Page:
A Spandex Quilt
While at the Sister’s Quilt Show Expo in Oregon this past Summer, l happened upon the Babylok™ booth and was intrigued by a sample the rep had made using swimsuit material. Because the fabric was shiny and stretchy, the machine quilting was dimensional and dynamic. Then, on our way back to Portland, we stopped at a huge fabric store and I found a piece of metallic copper spandex knit – on a clearance rack! I went home with 2 yards.
When the Milwaukee Art Quilters chose “Art Deco” as their large challenge theme this year, I knew I had the fabric and the quilting idea, I just needed a design. I did a bit of web-surfing and found a site with instructions for creating “Great Gatsby Style Patterns” in Photoshop. (in case you’re interested it’s: http://blog.spoongraphics.co.uk/tutorials/how-to-create-a-great-gatsby-style-art-deco-pattern).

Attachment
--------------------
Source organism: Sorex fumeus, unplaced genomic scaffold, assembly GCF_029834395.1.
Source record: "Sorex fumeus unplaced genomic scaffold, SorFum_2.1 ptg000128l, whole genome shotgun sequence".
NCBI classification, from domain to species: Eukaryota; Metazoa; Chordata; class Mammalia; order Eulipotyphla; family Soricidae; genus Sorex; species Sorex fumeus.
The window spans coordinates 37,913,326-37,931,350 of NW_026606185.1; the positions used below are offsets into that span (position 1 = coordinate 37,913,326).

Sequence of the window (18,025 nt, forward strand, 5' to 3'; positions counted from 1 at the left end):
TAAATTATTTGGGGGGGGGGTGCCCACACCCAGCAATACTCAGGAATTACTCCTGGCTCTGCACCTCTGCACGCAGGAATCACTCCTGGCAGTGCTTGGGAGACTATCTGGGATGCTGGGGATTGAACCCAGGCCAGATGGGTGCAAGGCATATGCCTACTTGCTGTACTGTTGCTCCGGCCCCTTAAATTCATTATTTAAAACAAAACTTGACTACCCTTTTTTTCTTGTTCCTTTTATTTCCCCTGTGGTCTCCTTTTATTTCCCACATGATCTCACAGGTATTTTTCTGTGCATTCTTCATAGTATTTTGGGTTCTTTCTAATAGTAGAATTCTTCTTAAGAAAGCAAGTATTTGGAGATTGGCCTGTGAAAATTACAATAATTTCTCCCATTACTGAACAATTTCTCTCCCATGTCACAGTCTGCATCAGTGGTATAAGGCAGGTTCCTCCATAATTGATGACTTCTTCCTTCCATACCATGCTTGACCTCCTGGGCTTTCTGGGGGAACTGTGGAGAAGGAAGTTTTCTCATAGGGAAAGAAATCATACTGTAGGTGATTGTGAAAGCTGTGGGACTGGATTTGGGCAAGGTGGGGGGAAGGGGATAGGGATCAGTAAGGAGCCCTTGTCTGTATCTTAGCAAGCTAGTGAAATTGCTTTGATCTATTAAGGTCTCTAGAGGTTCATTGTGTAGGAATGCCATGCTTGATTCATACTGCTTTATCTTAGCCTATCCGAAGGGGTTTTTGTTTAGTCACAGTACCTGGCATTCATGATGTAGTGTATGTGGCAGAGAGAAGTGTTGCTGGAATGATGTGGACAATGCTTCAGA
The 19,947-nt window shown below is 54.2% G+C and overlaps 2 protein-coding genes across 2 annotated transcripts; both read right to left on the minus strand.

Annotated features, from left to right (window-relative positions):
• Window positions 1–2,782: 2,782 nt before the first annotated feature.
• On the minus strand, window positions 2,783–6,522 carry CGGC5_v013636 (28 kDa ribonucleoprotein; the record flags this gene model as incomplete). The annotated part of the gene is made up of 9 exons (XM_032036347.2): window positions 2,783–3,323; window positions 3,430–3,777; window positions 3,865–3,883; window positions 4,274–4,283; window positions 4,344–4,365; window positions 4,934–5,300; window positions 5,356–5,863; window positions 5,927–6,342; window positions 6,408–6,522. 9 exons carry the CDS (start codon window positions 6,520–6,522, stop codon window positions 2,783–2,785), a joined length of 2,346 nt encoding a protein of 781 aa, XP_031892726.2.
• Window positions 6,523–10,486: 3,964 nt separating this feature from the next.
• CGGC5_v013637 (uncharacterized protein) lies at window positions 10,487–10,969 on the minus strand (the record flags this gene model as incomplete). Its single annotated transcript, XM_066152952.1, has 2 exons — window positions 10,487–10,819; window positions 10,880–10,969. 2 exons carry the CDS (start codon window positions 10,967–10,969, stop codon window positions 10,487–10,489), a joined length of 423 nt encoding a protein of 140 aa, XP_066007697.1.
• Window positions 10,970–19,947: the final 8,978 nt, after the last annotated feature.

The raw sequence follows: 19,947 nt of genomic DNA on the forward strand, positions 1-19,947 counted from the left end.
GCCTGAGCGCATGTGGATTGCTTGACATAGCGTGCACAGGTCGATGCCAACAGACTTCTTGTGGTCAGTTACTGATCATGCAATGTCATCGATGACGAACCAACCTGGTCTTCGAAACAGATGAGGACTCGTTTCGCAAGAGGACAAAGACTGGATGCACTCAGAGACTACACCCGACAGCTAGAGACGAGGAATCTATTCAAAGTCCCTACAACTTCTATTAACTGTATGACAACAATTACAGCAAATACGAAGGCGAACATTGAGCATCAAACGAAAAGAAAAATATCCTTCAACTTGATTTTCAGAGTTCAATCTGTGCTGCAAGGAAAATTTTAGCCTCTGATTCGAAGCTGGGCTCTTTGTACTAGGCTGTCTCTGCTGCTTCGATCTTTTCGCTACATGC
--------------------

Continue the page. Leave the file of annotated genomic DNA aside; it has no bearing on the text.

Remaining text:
After a bit of trial and error I chose a design. Next I made a few small stitching samples with a variety of different batts and stabilizers, so I could try stitching on this very non-traditional fabric and see what worked best.
I decided to create the quilt top using my Silhouette Appliqué technique:
- I drew my design, with a sliver of soap, onto a black cotton fabric,
- I then layered it on the copper spandex fabric, both right sides up. Next I placed this on the wool batting and stabilizer I had chosen. I pinned in areas where the black fabric would not be cut away, because the copper fabric shows pin marks.
- In black thread, I stitched on all the soap lines using a walking foot.
- The black fabric was cut away, close to the stitching, everywhere I wanted the copper to show.
- Next, all of the raw edges needed to be satin stitched. When satin stitching, the spandex would begin to drag under the toe of the machine foot while the toe on the black fabric moved fine. This sheering effect was not working at all, but I was able to slip a piece of paper under the spandex side of the machine foot and then it stitched quite well.
Once the appliqué was done, I layered everything over a piece of flat cotton batt, and the quilt backing fabric, re-pinning in the black fabric areas once again.
Stay tuned, in my next post I’ll cover the trickiest part – the quilting!